Patriotism and Commitment

Dear Friends of the Family,
The weather forecast for this weekend looks pretty good, despite the rain of the past couple days.  Many of us will have an opportunity to barbecue with friends and family, or spend a day or two camping.  But let us remember that on Monday we as a nation will recognize Americans from all walks of life — men and women — who have given their lives for our country in the Armed Forces. Through their courage, dedication and ultimate sacrifice, we have the freedom and opportunity to live in this most unique land and enjoy the simple pleasures of a long spring weekend.
Since 1868, our nation has observed Memorial Day to remember the 1.1 million men and women who have made the ultimate sacrifice on our behalf in 11 major wars and armed conflicts.  We pay tribute to them, as well as the 42 million other men and women who served in those wars. Their courage and sacrifice secured freedom for ourselves and others. They endured under the most hostile conditions, from the harsh winter at Valley Forge, to the battlefields of Gettysburg, to the trenches of France, to the beachheads of Normandy, to the mountains of Korea, to the jungles of Vietnam, the sands of Kuwait, and most recently the plains of Iraq and valleys of Afghanistan.   Indeed, we all owe these patriots a great debt of gratitude.
But how does one define patriotism?  Webster defines patriotism as love of one’s country; as the relationship between the individual citizen and his or her country; as an attitude of commitment.  Where does commitment begin? Certainly it begins in our homes with a commitment to love and loyalty; continues in our schools with a commitment to discipline and learning; advances in our professions with a commitment to quality and productivity; and is essential in marriage with our commitment to sharing and faithfulness.
Our nation was born out of individual commitments as stated by the signers of the Declaration of Independence: “With a firm reliance on the protection of Divine Providence, we mutually pledge to each other our lives, our fortunes and our sacred honor.”
Commitment does not come easy, it costs. It’s not always fun to obey ones parents or teachers, to follow an employer’s orders, to stick to the speed limit, pay taxes, or support our elected officials, and ultimately, to answer the call of our nation. My call began three weeks after graduation from high school when I entered the brand new Air Force Academy in Colorado. Homesick and a long way from Massachusetts, I was heartened by the election of John F. Kennedy. As a freshman cadet, I had the distinct privilege of marching in his inaugural parade where I heard his immortal words, “Ask not what your country can do for you but what you can do for your country.” Three years later in my senior year, the dreadful shots rang out in Dallas and I had the solemn duty of marching in his funeral parade. It was then that I began to truly realize the cost of commitment, of being willing to risk your life to ensure that the lives of others will be worth living.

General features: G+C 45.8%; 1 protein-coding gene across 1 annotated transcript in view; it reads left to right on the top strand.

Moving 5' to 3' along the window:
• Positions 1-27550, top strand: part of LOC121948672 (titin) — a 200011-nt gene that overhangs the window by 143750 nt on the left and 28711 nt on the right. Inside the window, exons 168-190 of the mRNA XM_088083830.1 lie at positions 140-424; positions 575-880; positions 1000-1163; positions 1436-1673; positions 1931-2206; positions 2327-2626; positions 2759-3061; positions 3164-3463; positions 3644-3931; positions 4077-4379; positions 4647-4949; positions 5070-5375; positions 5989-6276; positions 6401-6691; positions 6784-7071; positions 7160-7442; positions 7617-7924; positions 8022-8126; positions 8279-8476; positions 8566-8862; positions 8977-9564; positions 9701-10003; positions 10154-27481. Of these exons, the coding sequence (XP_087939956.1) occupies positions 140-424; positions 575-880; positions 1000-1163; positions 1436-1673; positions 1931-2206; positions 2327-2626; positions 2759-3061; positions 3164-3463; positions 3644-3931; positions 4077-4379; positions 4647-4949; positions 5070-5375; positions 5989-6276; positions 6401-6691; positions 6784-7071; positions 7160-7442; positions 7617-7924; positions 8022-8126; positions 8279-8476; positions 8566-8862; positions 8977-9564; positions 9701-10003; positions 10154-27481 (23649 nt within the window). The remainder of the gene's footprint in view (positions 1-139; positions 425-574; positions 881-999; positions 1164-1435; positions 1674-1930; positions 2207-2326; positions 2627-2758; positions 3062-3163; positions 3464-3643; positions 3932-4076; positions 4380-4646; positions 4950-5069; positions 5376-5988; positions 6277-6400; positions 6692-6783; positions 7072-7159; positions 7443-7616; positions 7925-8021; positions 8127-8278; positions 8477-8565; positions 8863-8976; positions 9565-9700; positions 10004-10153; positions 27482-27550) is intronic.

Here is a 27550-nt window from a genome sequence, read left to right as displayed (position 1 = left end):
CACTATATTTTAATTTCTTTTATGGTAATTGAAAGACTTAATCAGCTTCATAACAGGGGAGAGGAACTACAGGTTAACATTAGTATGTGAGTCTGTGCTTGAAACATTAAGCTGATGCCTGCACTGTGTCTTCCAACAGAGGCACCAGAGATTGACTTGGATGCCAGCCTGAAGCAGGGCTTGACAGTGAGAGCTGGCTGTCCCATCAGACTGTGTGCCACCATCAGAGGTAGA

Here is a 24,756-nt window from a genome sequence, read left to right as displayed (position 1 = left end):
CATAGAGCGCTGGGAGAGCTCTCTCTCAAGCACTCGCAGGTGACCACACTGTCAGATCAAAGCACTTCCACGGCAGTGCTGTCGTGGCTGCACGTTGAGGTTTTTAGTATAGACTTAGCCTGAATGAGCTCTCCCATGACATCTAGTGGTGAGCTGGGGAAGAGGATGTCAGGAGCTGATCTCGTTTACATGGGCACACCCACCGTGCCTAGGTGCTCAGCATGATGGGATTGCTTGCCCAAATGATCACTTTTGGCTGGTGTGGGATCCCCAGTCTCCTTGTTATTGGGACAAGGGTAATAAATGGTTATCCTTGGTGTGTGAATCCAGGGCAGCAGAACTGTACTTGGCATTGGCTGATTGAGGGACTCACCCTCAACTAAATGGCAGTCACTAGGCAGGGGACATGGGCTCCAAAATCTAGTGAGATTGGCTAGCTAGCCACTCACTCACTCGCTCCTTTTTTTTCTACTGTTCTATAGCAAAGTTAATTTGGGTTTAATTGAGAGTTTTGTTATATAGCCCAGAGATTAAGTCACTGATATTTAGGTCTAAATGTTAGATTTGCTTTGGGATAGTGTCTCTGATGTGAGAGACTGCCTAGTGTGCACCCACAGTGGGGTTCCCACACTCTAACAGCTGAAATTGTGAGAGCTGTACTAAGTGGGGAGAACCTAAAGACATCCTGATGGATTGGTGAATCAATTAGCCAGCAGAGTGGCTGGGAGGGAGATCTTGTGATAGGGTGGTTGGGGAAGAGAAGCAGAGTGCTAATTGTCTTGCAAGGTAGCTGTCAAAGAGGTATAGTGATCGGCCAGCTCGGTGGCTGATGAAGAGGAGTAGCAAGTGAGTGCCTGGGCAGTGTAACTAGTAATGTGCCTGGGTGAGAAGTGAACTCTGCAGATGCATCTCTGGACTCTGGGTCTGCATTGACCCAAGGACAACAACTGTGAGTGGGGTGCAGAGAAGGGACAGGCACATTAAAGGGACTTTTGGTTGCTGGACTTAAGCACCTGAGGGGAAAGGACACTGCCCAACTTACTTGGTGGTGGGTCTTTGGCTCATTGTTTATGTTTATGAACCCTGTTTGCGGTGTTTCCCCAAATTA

Two years later, I, and most of my Air Force Academy classmates found ourselves in air combat over the skies of Vietnam. There, in the valley of the shadow of death, we lived and died by the American Fighting Man’s Code of Conduct: “I am an American fighting man. I serve in the forces which guard my country and our way of life. I am prepared to give my life in their defense. I will never forget that I am an American Fighting man, responsible for my actions and dedicated to the principles which made my country free. I will trust in my God and in the United States of America.”
Trust in God you ask, in this day and age of political correctness?  To which I must say a resounding, “Yes!” Indeed, it is no coincidence that our nation was founded on the God-given principle of Judeo-Christianity. The Founding Fathers had no reservations about God: “We hold these truths to be self-evident: that all men are created equal; that they are endowed by their creator with certain inalienable rights; that among these are life, liberty and the pursuit of happiness.”
To achieve these goals, our nation wisely chose our motto to be, “In God We Trust.” Without God, life is impossible for “in Him we live and move and have our being.” Without God, liberty is perverted because “only where the Spirit of the Lord is, is there liberty.” Without God, happiness is self-serving for “happy is the nation whose God is the Lord.”
As veterans, Andrew and I will be participating in Memorial Day events in our home towns, and we encourage you and your families to do the same.  God bless America!
For our families,

 

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